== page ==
A friend and I were arguing yesterday on whether we should drill for oil in the Artic National Wildlife Refuse (ANWR). He took his usual Republican position that we should and I took my Democratic position saying we shouldn’t. My friend, of course, is dead wrong. My fear is not only what drilling will do to the environment. My major concern is that the projected 4.3-11.8 billion barrels of recoverable oil will lessen the sense of urgency to find renewables and discourage conservation. Discovering and developing renewable energy sources should be the
main pillar in any federal energy mandate.
As you can imagine, the folks in Alasks are champing at the drill bit to expand drilling on the North Slope where we’ve pumping oil out of the ground for decades. Indeed, a story today in the Achorage Daily News says a new study shows there’s more oil than we thought, this time under the Chukchi Sea, separating Alaska from Siberia. Indeed, Alaska’s Congressional Delegation is working hard to reverse the current drilling ban. But there’s plenty against drilling in ANWR, too. On the whole, the Achorage Daily News’ reporting appears balanced. It has run several stories in the past few months that would seem to argue against drilling.
In any event, I say no to drilling in ANWR so we get our butts in high gear of renewsable. What sayeth you?
The engineers and inventors of the post WWII period turned their attention to advancements in electronics, communication, and entertainment. Breakthrough inventions range from LEGOs and computer gaming to the integrated circuit and Ethernet -- a range of advancements that have little in common except they changed our lives.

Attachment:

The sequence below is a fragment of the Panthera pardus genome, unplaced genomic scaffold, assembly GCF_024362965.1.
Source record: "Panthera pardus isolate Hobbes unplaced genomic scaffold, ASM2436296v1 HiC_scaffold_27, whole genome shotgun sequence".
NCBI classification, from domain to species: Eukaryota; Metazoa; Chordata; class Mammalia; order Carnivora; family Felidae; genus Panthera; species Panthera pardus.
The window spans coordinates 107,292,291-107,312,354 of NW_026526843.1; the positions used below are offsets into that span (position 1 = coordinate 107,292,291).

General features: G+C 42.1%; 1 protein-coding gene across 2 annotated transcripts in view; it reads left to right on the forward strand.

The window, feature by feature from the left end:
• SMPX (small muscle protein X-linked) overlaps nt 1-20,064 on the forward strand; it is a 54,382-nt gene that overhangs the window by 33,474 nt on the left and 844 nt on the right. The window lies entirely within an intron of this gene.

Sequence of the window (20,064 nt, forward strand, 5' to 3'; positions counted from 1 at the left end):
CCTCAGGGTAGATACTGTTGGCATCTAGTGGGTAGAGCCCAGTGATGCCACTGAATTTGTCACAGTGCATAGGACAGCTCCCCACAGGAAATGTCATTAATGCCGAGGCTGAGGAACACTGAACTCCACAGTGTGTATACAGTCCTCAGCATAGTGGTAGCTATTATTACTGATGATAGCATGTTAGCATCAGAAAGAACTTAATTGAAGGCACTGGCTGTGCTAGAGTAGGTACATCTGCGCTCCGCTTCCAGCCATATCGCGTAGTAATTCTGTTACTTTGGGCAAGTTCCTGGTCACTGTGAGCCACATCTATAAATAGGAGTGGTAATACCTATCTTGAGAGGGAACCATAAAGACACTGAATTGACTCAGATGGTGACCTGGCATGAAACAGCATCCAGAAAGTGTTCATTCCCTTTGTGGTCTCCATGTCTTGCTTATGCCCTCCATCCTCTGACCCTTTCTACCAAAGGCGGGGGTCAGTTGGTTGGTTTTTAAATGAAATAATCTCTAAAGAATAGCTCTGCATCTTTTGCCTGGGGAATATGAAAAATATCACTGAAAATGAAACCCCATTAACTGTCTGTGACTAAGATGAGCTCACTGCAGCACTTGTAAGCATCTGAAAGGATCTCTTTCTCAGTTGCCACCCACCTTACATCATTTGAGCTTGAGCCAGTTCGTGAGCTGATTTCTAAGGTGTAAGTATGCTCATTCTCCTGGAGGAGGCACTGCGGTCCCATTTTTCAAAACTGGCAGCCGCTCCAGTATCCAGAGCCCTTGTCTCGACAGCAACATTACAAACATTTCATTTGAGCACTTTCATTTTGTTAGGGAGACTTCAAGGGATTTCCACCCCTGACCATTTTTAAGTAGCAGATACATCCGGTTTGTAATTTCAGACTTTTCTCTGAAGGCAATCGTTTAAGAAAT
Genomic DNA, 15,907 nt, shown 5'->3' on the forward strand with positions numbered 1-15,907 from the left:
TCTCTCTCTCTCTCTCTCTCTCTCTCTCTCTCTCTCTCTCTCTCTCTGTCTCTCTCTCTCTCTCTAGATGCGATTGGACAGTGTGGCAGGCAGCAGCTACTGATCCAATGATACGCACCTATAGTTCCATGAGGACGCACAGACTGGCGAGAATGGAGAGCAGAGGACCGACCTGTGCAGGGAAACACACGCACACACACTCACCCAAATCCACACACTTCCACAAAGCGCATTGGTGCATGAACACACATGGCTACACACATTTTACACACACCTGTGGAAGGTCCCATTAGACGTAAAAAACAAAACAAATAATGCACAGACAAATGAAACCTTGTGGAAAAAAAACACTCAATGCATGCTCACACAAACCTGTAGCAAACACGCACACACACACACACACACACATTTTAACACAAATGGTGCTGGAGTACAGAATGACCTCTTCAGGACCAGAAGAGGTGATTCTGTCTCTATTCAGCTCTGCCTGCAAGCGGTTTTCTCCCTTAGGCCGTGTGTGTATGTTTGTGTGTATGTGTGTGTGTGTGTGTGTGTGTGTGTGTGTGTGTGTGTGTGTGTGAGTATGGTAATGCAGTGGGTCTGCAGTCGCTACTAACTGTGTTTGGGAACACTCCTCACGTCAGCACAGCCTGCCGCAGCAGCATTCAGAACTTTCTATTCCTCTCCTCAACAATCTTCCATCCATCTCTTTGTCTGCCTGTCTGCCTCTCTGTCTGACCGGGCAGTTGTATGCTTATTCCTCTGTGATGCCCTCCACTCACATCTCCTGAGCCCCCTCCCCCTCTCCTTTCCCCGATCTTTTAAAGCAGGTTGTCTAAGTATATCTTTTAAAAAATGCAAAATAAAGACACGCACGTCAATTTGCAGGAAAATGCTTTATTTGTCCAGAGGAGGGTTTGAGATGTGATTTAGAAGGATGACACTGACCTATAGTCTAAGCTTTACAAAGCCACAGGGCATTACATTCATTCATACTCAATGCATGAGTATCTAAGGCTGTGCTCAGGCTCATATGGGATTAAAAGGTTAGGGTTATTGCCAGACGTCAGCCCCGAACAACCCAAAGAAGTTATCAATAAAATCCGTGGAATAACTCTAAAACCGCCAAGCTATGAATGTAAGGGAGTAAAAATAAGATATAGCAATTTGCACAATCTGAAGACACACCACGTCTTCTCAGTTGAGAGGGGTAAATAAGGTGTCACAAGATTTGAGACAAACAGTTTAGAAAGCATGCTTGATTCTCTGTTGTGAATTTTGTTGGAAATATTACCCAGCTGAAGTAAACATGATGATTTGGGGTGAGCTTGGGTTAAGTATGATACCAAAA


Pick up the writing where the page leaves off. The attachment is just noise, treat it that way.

Neil Fromer is the executive director of the Resnick Institute, a program for energy and sustainability at the California Institute of Technology, working to develop new ideas and research technologies related to providing a sustainable future. He spoke to us about the severity of the current drought in California and how solar energy can help prevent such situations in the future.
From home enthusiasts to workers on the manufacturing floor, everyone's imagination is captured by the potential of 3D printing. Prototyping, spare parts creation, art delivery, human organ creation, and even mass product production are all being targeted as current and potential uses for the technology.
Focus on Fundamentals consists of 45-minute on-line classes that cover a host of technologies. You learn without leaving the comfort of your desk. All classes are taught by subject-matter experts and all are archived. So if you can't attend live, attend at your convenience.